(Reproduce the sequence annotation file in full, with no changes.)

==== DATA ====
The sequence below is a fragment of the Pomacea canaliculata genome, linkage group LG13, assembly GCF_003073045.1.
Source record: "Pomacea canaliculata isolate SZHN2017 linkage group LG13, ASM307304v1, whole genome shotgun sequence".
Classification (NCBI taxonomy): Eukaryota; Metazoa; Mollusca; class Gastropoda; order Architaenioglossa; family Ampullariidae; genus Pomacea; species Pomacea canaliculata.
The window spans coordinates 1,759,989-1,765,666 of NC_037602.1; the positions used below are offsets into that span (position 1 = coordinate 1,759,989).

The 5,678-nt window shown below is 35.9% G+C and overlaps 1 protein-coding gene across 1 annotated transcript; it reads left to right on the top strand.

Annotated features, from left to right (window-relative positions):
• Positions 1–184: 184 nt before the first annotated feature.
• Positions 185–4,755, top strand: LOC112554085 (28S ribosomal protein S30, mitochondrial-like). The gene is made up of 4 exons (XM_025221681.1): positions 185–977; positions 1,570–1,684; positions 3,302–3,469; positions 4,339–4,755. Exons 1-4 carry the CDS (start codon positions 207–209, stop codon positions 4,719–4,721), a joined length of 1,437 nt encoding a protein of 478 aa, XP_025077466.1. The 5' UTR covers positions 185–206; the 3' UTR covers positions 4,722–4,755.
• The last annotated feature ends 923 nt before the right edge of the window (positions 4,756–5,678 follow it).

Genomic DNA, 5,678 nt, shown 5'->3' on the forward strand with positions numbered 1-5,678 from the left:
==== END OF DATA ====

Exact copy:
The sequence below is a fragment of the Pomacea canaliculata genome, linkage group LG13, assembly GCF_003073045.1.
Source record: "Pomacea canaliculata isolate SZHN2017 linkage group LG13, ASM307304v1, whole genome shotgun sequence".
Classification (NCBI taxonomy): Eukaryota; Metazoa; Mollusca; class Gastropoda; order Architaenioglossa; family Ampullariidae; genus Pomacea; species Pomacea canaliculata.
The window spans coordinates 1,759,989-1,765,666 of NC_037602.1; the positions used below are offsets into that span (position 1 = coordinate 1,759,989).

The 5,678-nt window shown below is 35.9% G+C and overlaps 1 protein-coding gene across 1 annotated transcript; it reads left to right on the top strand.

Annotated features, from left to right (window-relative positions):
• Positions 1–184: 184 nt before the first annotated feature.
• Positions 185–4,755, top strand: LOC112554085 (28S ribosomal protein S30, mitochondrial-like). The gene is made up of 4 exons (XM_025221681.1): positions 185–977; positions 1,570–1,684; positions 3,302–3,469; positions 4,339–4,755. Exons 1-4 carry the CDS (start codon positions 207–209, stop codon positions 4,719–4,721), a joined length of 1,437 nt encoding a protein of 478 aa, XP_025077466.1. The 5' UTR covers positions 185–206; the 3' UTR covers positions 4,722–4,755.
• The last annotated feature ends 923 nt before the right edge of the window (positions 4,756–5,678 follow it).

Genomic DNA, 5,678 nt, shown 5'->3' on the forward strand with positions numbered 1-5,678 from the left: